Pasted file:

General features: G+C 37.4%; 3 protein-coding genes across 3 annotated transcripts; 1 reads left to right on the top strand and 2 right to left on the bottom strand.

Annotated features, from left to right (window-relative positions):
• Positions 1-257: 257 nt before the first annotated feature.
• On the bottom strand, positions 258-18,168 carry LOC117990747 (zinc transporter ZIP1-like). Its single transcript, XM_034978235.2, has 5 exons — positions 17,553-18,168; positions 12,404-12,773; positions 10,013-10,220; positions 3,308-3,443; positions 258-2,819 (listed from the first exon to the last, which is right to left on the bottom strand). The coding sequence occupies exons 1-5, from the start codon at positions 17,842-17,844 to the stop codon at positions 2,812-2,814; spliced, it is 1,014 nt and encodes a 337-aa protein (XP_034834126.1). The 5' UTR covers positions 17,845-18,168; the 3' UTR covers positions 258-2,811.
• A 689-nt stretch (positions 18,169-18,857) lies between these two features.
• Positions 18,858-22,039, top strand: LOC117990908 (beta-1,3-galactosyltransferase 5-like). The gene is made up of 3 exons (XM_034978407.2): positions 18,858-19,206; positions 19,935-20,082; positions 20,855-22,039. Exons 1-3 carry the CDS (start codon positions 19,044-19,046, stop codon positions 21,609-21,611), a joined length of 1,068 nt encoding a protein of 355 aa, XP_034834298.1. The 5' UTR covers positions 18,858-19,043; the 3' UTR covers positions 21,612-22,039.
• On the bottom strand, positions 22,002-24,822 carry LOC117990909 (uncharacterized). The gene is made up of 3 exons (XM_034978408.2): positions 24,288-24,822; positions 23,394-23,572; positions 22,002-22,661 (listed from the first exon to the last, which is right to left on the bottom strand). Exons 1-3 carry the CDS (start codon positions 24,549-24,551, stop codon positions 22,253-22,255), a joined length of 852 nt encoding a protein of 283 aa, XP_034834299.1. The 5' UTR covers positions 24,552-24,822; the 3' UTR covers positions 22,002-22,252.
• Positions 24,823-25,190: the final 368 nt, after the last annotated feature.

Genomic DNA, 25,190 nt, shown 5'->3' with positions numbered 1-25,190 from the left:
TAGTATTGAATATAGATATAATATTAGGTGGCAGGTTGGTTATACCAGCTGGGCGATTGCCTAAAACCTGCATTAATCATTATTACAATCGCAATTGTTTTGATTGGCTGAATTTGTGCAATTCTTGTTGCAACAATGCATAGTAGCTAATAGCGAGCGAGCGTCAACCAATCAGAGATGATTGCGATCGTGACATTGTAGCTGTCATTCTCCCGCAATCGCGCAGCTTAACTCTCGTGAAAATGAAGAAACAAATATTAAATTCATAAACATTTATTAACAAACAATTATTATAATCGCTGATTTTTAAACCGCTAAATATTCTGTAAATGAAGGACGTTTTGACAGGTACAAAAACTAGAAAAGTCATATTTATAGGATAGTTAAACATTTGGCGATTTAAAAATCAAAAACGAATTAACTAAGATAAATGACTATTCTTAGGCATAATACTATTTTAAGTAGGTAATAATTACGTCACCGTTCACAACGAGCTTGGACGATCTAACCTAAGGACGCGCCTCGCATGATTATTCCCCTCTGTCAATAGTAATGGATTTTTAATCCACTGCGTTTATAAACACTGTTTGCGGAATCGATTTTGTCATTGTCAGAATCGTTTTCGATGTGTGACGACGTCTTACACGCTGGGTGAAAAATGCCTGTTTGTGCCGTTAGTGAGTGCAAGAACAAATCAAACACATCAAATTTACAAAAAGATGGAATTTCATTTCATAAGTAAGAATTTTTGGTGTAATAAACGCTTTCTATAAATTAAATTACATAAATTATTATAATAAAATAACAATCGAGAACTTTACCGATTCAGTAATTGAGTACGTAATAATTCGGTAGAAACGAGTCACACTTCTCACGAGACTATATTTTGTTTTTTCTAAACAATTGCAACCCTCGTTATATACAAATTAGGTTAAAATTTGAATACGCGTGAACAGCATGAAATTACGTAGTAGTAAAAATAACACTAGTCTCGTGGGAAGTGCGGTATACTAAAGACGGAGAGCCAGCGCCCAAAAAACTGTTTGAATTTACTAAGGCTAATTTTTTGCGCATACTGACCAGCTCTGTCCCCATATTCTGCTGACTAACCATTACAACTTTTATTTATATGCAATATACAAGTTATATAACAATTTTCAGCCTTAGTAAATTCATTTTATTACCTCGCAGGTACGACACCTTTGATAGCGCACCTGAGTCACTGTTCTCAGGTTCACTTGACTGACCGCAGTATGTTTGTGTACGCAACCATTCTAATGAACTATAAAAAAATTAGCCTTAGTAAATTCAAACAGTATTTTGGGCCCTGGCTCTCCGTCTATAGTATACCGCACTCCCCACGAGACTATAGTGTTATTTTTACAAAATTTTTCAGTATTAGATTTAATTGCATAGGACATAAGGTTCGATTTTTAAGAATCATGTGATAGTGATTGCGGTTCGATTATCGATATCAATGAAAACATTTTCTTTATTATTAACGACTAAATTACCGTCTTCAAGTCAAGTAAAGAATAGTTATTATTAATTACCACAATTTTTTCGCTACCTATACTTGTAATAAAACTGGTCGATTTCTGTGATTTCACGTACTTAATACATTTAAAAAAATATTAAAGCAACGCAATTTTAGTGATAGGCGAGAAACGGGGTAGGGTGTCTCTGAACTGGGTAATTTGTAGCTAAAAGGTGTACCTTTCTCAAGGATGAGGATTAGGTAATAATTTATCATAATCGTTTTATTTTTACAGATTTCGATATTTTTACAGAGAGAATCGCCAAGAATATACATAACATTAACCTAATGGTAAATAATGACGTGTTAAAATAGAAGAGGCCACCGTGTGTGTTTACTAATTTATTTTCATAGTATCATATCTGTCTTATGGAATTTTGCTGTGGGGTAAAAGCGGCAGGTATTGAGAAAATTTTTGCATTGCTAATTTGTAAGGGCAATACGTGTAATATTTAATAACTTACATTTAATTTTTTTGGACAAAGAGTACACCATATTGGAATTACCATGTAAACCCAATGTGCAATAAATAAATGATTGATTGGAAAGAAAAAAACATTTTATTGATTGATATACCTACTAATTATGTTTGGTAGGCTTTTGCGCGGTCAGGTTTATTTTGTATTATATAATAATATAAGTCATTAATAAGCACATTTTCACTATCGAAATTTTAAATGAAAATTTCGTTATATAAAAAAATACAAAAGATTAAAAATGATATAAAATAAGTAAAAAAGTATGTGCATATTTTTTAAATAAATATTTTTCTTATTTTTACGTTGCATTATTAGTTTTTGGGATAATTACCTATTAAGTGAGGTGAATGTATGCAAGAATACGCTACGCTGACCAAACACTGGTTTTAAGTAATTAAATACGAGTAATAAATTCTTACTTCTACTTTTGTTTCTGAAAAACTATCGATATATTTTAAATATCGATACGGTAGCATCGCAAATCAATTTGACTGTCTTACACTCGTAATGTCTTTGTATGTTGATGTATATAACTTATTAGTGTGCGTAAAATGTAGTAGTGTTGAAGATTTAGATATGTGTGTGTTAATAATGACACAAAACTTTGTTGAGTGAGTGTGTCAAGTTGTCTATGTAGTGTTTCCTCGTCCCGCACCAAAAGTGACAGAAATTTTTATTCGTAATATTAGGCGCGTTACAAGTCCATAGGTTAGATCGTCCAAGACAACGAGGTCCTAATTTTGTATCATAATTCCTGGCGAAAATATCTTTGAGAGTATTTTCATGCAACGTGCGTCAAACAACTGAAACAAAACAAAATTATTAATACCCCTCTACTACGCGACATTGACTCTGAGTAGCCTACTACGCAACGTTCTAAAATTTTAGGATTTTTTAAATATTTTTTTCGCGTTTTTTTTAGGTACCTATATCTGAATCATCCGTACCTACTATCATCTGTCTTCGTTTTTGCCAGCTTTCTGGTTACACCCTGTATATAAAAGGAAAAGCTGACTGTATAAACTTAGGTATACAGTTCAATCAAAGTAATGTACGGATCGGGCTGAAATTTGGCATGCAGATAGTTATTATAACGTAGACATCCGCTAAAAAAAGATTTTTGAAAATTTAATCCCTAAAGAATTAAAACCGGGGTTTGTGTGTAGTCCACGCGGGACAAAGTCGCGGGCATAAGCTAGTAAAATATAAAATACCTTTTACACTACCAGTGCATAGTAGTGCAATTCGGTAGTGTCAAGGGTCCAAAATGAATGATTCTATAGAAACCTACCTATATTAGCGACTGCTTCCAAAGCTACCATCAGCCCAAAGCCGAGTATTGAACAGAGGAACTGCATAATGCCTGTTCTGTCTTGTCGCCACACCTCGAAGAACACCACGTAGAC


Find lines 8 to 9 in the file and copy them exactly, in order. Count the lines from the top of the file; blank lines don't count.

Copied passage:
• Positions 24,823-25,190: the final 368 nt, after the last annotated feature.

Genomic DNA, 25,190 nt, shown 5'->3' with positions numbered 1-25,190 from the left: